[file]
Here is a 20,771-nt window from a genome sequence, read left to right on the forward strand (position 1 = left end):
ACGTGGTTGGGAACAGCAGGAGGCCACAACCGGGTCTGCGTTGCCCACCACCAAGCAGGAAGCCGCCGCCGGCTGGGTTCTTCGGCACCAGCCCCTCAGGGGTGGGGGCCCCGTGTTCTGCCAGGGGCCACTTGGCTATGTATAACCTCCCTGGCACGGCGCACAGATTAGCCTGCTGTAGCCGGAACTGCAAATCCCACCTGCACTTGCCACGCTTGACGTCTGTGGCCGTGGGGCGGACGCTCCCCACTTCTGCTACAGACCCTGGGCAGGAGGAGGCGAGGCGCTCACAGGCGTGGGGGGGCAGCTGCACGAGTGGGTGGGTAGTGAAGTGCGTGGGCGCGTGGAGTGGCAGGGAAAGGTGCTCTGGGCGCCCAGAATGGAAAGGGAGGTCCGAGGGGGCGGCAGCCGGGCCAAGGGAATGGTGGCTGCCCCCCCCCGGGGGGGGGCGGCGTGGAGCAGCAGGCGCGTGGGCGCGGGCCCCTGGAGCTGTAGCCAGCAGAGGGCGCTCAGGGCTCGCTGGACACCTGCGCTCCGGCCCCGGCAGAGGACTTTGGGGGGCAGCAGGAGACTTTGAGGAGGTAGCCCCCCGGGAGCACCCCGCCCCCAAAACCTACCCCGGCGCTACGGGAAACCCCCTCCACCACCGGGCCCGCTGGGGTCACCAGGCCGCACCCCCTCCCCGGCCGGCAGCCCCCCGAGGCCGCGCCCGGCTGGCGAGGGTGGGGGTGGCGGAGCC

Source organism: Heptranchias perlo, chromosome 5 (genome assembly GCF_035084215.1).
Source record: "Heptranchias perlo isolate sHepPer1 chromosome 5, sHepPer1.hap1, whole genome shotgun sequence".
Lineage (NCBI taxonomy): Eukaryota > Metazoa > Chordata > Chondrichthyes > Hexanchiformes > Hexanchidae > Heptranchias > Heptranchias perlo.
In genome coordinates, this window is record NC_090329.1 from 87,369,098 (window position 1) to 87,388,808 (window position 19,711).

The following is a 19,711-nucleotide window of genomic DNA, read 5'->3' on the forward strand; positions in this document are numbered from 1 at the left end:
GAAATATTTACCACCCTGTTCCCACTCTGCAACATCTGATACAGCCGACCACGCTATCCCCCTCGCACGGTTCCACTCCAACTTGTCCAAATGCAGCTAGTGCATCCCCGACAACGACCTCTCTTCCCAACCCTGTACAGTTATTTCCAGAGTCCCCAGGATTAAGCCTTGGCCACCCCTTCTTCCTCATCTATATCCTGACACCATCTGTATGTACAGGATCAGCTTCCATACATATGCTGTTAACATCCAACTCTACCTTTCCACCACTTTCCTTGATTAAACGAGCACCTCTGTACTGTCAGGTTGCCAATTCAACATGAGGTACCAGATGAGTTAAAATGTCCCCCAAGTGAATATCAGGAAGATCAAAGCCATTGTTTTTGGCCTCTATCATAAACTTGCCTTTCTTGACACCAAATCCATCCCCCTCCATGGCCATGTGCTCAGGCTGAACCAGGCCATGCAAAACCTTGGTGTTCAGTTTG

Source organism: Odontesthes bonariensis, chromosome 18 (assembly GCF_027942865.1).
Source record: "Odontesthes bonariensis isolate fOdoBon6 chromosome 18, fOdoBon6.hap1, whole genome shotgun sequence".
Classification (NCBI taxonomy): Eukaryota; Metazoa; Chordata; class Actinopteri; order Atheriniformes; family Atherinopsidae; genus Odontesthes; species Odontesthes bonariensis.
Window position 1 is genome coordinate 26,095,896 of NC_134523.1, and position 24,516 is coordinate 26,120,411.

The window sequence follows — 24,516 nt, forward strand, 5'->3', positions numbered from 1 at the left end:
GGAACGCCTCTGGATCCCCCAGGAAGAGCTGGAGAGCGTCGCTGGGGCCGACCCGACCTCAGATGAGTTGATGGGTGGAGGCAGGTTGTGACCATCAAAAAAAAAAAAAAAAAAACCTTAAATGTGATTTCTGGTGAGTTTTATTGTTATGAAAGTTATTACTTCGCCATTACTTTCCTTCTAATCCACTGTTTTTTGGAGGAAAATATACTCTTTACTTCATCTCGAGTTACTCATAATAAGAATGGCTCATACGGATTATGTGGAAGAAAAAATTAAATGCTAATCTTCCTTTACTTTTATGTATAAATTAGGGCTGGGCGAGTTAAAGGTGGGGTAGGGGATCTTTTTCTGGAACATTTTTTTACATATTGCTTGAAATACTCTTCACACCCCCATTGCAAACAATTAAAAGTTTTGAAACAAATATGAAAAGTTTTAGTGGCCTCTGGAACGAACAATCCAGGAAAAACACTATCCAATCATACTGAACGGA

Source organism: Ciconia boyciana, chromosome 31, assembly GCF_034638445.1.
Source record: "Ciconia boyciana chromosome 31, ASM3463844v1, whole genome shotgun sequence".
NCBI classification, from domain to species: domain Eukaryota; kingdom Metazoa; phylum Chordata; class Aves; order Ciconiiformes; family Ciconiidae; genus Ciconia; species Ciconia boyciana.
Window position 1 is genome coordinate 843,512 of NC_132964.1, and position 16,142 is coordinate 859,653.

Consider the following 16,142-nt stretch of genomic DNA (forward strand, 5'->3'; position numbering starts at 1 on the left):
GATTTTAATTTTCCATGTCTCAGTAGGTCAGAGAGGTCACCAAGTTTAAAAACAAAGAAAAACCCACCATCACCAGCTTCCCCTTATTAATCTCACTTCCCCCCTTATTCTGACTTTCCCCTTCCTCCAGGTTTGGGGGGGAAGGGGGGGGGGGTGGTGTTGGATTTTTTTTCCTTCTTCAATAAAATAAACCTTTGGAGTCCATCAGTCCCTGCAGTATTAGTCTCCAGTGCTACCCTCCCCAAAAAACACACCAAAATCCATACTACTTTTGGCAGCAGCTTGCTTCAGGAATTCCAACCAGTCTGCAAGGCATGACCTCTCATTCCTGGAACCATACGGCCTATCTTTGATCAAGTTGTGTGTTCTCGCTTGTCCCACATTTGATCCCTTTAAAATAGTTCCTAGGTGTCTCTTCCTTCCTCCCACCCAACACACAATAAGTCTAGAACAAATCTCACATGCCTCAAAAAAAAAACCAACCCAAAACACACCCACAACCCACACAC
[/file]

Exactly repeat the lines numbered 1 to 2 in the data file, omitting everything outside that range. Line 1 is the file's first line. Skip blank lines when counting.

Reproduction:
Here is a 20,771-nt window from a genome sequence, read left to right on the forward strand (position 1 = left end):
ACGTGGTTGGGAACAGCAGGAGGCCACAACCGGGTCTGCGTTGCCCACCACCAAGCAGGAAGCCGCCGCCGGCTGGGTTCTTCGGCACCAGCCCCTCAGGGGTGGGGGCCCCGTGTTCTGCCAGGGGCCACTTGGCTATGTATAACCTCCCTGGCACGGCGCACAGATTAGCCTGCTGTAGCCGGAACTGCAAATCCCACCTGCACTTGCCACGCTTGACGTCTGTGGCCGTGGGGCGGACGCTCCCCACTTCTGCTACAGACCCTGGGCAGGAGGAGGCGAGGCGCTCACAGGCGTGGGGGGGCAGCTGCACGAGTGGGTGGGTAGTGAAGTGCGTGGGCGCGTGGAGTGGCAGGGAAAGGTGCTCTGGGCGCCCAGAATGGAAAGGGAGGTCCGAGGGGGCGGCAGCCGGGCCAAGGGAATGGTGGCTGCCCCCCCCCGGGGGGGGGCGGCGTGGAGCAGCAGGCGCGTGGGCGCGGGCCCCTGGAGCTGTAGCCAGCAGAGGGCGCTCAGGGCTCGCTGGACACCTGCGCTCCGGCCCCGGCAGAGGACTTTGGGGGGCAGCAGGAGACTTTGAGGAGGTAGCCCCCCGGGAGCACCCCGCCCCCAAAACCTACCCCGGCGCTACGGGAAACCCCCTCCACCACCGGGCCCGCTGGGGTCACCAGGCCGCACCCCCTCCCCGGCCGGCAGCCCCCCGAGGCCGCGCCCGGCTGGCGAGGGTGGGGGTGGCGGAGCC